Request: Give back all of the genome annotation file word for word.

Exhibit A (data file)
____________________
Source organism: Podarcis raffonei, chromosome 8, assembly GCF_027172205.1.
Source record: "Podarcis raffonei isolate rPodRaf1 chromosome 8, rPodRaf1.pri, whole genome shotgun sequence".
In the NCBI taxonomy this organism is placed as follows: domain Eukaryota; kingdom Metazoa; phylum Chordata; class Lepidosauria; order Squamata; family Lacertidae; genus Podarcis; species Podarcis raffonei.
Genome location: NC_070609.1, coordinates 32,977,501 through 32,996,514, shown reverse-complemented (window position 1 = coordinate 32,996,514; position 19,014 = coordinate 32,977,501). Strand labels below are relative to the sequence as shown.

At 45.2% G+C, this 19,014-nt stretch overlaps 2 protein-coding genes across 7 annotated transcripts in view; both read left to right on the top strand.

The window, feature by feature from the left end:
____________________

Source organism: Podarcis raffonei, chromosome 8, assembly GCF_027172205.1.
Source record: "Podarcis raffonei isolate rPodRaf1 chromosome 8, rPodRaf1.pri, whole genome shotgun sequence".
In the NCBI taxonomy this organism is placed as follows: domain Eukaryota; kingdom Metazoa; phylum Chordata; class Lepidosauria; order Squamata; family Lacertidae; genus Podarcis; species Podarcis raffonei.
Genome location: NC_070609.1, coordinates 32,977,501 through 32,996,514, shown reverse-complemented (window position 1 = coordinate 32,996,514; position 19,014 = coordinate 32,977,501). Strand labels below are relative to the sequence as shown.

At 45.2% G+C, this 19,014-nt stretch overlaps 2 protein-coding genes across 7 annotated transcripts in view; both read left to right on the top strand.

The window, feature by feature from the left end: